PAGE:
The Mother and Daughter Behind the Fiber Arts Collective’s
Lois Ericson Design and Inspiration Resource Library
A call went out, FIRE GET OUT NOW! Diane Ericson raced to grab what she could in the few minutes available to her. The night before she had loaded all her mother’s books in her car to donate them the next day to the Fiber Arts Collective in Ashland, Oregon. Diane is an incredibly creative and influential presence in the world of textiles and design, and we are fortunate that she calls Ashland her home. Her Design Outside the Lines Retreats are legendary in their profiling of some of the brightest stars in the world of textiles. The spark of creativity emerged early in her life. She and her mother, Lois Ericson, were a dynamic team for many years prior to her setting off on her own path.
Diane only had time to push some of the boxes of books out of her car so she could have some room for the few things she had time to collect (her sewing machine being one of them). Diane lost her home that day in the Almeda Fire 2020 and many treasures she had collected and created over a lifetime of creative activity. However, due to a fluke of timing, she saved a significant portion of her mother’s wonderful library. Today that library forms the core of the Fiber Arts Collective’s Lois Ericson Design and Inspiration Resource Library.
Diane’s mother, Lois Ericson, had been a pioneer in the Art to Wear movement of the 60’s and 70’s. Art to Wear—also called Artwear or wearable art—emerged from the counterculture of those decades and reconsidered what art could be. Rather than static objects made for display in a gallery, the movement’s creations were meant to be worn as living art. Lois passed away in 2012 and a memorial written at the time about her best describes her contributions.
“Lois Ericson was an author, teacher, and artist. She designed patterns and touched the sewing community like no other. Her books, patterns, classes, and persona opened the door to individual creativity for thousands of sewers.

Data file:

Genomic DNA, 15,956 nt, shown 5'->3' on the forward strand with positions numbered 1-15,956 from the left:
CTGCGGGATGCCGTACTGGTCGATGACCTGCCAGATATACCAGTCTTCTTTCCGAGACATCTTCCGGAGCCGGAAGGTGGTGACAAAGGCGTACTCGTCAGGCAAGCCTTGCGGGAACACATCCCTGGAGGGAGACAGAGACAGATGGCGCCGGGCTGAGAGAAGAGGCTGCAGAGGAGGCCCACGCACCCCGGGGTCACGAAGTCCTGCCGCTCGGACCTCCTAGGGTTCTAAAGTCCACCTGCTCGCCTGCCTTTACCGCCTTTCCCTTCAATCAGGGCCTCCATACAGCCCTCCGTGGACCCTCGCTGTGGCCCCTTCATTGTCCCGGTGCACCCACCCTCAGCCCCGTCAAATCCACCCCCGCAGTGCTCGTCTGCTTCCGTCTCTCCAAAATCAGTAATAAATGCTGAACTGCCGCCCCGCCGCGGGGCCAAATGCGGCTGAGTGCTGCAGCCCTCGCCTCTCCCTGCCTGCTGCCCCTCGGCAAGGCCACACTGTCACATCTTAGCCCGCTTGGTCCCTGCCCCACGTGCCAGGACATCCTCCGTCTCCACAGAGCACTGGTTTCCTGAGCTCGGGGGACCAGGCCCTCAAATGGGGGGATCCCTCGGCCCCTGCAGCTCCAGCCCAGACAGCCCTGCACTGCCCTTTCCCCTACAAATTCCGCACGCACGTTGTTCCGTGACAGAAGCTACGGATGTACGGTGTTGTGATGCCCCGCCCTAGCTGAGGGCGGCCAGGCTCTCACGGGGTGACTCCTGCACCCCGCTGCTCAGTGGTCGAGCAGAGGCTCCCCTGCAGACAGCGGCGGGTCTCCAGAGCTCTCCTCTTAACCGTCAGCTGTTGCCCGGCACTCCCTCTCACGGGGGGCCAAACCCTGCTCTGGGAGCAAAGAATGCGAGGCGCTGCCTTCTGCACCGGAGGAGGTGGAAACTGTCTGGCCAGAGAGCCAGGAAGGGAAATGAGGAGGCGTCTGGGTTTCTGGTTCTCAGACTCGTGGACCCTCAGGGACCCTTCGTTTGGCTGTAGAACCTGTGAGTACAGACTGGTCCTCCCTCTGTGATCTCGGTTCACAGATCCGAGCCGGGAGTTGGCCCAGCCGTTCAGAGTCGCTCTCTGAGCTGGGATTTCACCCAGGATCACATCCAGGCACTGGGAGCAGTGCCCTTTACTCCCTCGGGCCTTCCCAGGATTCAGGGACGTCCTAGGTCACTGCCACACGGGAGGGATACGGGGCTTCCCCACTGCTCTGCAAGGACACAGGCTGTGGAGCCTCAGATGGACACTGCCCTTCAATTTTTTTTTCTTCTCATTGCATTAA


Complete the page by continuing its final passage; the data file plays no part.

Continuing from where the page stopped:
Any description of her legacy to the fiber arts world is incomplete. She was a prolific designer, garment maker and authored 14 books. She was involved in a lifetime pursuit of exploring new techniques for channeling her own creativity and encouraging others to discover and explore theirs. Lois and her husband, Len, started their own business, Design and Sew, created and marketed over 40 patterns. She authored a newsletter, The Good News Rag, that appealed to the creative spirit, offered helpful design ideas, recipes, and inspirational quotes. Lois taught locally, nationally, and internationally. She authored numerous articles that appeared in Threads magazine. Her artistic endeavors involved watercolor painting, gardening, and reading. Her legacy of influence is immeasurable and far reaching. Ironically, one of her areas of expertise was in creating unique closures for garments, but her life’s work is both a testament and an inspiration to opening the creative spirit in each of us.”
Lois treasured her library. She traveled the world through her books. Diane describes her mother as going into her library and blissing out for hours as she traveled around the world of design and art. Many of the 14 books Lois wrote are now in the Fiber Arts Collective’s Lois Ericson Design and Inspiration Resource Library.